We had Discs like 33 and one third, 45's LP's
and music on reel to reel tape
and music cassette or on 8 track tape
and on transistor radio
The engineer and inventor John Logie Baird gave the world's first demonstration of a working television at 22 Frith Street in Soho in January 1926.
a viable television system was demonstrated using mechanical picture scanning with electronic amplification at the transmitter and at the receiver. It could be sent by radio or over ordinary telephone lines, leading to the historic trans-Atlantic transmissions of television from London to New York in February 1928.
The invention of television in the 1920s was a breakthrough in technology because it was the first time sound and pictures could be sent over the air. At first, television images were only displayed in black and white and it wasn’t until the 1970s that people could see colour on the screen.
In 1990, LED (Liquid Crystal Display) TV appeared, leading to larger flatter screens Despite having a different acronym, LED TV is just a specific type of LCD TV, which uses a liquid crystal display (LCD) panel to control where light is displayed on your screen. These panels are typically composed of two sheets of polarizing material with a liquid crystal solution between them.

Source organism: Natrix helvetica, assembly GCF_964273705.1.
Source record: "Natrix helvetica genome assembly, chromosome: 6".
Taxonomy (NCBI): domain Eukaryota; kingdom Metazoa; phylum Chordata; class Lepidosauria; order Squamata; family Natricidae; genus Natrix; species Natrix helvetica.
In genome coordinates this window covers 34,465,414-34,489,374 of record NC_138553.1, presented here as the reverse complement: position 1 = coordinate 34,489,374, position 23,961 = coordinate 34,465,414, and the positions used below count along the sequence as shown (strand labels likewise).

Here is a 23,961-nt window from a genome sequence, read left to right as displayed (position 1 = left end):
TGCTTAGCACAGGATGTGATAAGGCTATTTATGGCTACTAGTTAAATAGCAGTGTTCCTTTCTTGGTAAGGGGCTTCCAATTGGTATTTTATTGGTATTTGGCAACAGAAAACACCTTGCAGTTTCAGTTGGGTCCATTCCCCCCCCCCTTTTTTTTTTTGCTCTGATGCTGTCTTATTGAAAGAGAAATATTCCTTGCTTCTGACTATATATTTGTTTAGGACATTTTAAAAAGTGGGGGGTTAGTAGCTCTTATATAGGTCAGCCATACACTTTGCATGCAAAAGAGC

Modern Flat Screen LED 4 K Televisions
An OLED display uses a panel of pixel-sized organic compounds that respond to electricity. Since each tiny pixel (millions of which are present in modern displays) can be turned on or off individually, OLED displays are called “emissive” displays (meaning they require no backlight).
In the early 1940s, the first electric computer was created but it was very large and not like the computers we use today. Since then, inventors have transformed the way computers work so that they are faster, more mobile, more powerful and multifunctional.